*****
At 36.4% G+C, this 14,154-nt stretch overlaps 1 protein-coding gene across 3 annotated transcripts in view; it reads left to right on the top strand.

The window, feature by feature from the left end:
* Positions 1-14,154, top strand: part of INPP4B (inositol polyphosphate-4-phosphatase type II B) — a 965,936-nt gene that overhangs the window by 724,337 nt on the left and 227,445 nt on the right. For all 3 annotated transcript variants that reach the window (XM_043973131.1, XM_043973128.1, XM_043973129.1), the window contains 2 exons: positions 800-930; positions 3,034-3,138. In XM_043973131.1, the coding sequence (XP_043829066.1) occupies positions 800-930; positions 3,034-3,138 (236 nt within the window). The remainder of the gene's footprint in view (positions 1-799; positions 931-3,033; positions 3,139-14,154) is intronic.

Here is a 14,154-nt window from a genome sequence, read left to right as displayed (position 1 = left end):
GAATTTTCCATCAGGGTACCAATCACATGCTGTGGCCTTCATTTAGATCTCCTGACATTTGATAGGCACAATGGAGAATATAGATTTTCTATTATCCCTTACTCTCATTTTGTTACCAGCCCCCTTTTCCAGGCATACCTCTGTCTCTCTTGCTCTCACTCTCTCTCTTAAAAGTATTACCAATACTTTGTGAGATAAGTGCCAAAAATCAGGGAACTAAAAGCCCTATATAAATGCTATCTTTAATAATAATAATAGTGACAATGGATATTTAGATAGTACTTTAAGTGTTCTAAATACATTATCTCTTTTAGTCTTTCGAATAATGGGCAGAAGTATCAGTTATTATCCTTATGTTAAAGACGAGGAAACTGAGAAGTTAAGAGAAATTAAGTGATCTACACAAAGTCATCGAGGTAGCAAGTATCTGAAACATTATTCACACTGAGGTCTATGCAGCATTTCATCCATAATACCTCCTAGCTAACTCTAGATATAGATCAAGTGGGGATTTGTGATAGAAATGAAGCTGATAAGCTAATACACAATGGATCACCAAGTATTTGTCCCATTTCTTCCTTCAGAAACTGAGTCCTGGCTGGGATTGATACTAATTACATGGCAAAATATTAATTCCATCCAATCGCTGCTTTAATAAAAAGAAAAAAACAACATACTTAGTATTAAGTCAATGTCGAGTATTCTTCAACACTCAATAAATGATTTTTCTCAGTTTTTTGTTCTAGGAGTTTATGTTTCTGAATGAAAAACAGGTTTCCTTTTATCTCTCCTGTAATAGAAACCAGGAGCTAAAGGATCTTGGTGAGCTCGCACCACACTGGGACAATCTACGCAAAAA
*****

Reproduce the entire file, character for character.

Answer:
At 36.4% G+C, this 14,154-nt stretch overlaps 1 protein-coding gene across 3 annotated transcripts in view; it reads left to right on the top strand.

The window, feature by feature from the left end:
* Positions 1-14,154, top strand: part of INPP4B (inositol polyphosphate-4-phosphatase type II B) — a 965,936-nt gene that overhangs the window by 724,337 nt on the left and 227,445 nt on the right. For all 3 annotated transcript variants that reach the window (XM_043973131.1, XM_043973128.1, XM_043973129.1), the window contains 2 exons: positions 800-930; positions 3,034-3,138. In XM_043973131.1, the coding sequence (XP_043829066.1) occupies positions 800-930; positions 3,034-3,138 (236 nt within the window). The remainder of the gene's footprint in view (positions 1-799; positions 931-3,033; positions 3,139-14,154) is intronic.

Here is a 14,154-nt window from a genome sequence, read left to right as displayed (position 1 = left end):
GAATTTTCCATCAGGGTACCAATCACATGCTGTGGCCTTCATTTAGATCTCCTGACATTTGATAGGCACAATGGAGAATATAGATTTTCTATTATCCCTTACTCTCATTTTGTTACCAGCCCCCTTTTCCAGGCATACCTCTGTCTCTCTTGCTCTCACTCTCTCTCTTAAAAGTATTACCAATACTTTGTGAGATAAGTGCCAAAAATCAGGGAACTAAAAGCCCTATATAAATGCTATCTTTAATAATAATAATAGTGACAATGGATATTTAGATAGTACTTTAAGTGTTCTAAATACATTATCTCTTTTAGTCTTTCGAATAATGGGCAGAAGTATCAGTTATTATCCTTATGTTAAAGACGAGGAAACTGAGAAGTTAAGAGAAATTAAGTGATCTACACAAAGTCATCGAGGTAGCAAGTATCTGAAACATTATTCACACTGAGGTCTATGCAGCATTTCATCCATAATACCTCCTAGCTAACTCTAGATATAGATCAAGTGGGGATTTGTGATAGAAATGAAGCTGATAAGCTAATACACAATGGATCACCAAGTATTTGTCCCATTTCTTCCTTCAGAAACTGAGTCCTGGCTGGGATTGATACTAATTACATGGCAAAATATTAATTCCATCCAATCGCTGCTTTAATAAAAAGAAAAAAACAACATACTTAGTATTAAGTCAATGTCGAGTATTCTTCAACACTCAATAAATGATTTTTCTCAGTTTTTTGTTCTAGGAGTTTATGTTTCTGAATGAAAAACAGGTTTCCTTTTATCTCTCCTGTAATAGAAACCAGGAGCTAAAGGATCTTGGTGAGCTCGCACCACACTGGGACAATCTACGCAAAAA